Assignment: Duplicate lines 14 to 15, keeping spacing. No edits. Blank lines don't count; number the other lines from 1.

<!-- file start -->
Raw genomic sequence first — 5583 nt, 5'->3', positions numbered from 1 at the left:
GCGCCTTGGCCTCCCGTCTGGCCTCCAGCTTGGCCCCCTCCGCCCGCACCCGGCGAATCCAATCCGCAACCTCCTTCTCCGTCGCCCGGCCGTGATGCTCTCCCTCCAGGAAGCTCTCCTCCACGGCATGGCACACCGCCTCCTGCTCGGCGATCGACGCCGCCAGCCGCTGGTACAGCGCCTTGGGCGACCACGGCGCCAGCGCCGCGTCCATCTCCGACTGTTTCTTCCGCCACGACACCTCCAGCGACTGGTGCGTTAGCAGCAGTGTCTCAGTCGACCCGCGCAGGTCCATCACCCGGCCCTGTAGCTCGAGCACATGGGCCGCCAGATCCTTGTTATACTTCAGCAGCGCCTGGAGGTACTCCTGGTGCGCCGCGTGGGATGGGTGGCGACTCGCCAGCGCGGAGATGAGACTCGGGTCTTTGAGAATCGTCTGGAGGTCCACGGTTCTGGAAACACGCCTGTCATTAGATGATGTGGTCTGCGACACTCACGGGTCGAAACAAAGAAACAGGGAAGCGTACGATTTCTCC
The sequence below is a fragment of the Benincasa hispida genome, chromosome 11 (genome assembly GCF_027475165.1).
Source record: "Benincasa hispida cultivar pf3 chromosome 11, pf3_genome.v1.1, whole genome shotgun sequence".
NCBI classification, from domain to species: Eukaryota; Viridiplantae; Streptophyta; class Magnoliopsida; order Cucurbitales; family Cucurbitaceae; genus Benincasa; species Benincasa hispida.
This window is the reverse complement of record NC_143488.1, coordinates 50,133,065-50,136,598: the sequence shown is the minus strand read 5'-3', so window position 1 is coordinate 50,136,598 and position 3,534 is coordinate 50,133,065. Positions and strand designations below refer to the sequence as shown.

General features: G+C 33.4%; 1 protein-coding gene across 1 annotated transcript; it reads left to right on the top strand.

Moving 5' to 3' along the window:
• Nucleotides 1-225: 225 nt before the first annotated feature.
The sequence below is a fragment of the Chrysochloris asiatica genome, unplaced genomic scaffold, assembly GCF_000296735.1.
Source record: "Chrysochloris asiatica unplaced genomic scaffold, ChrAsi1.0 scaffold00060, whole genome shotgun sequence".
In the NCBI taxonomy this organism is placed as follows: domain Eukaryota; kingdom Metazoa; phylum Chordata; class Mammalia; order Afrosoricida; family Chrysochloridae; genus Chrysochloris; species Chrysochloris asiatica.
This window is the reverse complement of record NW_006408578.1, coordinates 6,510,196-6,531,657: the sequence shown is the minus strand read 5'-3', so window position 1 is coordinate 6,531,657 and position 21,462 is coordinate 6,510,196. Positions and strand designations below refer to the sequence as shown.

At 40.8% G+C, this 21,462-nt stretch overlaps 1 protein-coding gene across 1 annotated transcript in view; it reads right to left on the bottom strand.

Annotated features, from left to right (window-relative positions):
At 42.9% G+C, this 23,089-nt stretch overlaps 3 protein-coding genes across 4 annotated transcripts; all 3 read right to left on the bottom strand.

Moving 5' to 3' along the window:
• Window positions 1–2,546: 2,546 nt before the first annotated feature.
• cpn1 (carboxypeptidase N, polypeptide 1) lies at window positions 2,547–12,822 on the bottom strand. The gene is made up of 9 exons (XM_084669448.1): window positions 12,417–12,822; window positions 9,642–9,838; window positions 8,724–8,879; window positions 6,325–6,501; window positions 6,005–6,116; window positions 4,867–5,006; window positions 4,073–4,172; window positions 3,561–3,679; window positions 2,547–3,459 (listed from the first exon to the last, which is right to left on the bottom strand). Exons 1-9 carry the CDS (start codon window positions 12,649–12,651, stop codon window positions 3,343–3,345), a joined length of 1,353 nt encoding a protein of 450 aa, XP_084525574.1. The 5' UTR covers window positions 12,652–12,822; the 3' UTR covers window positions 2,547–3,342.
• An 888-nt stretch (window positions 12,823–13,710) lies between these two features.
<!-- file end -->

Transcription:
At 40.8% G+C, this 21,462-nt stretch overlaps 1 protein-coding gene across 1 annotated transcript in view; it reads right to left on the bottom strand.

Annotated features, from left to right (window-relative positions):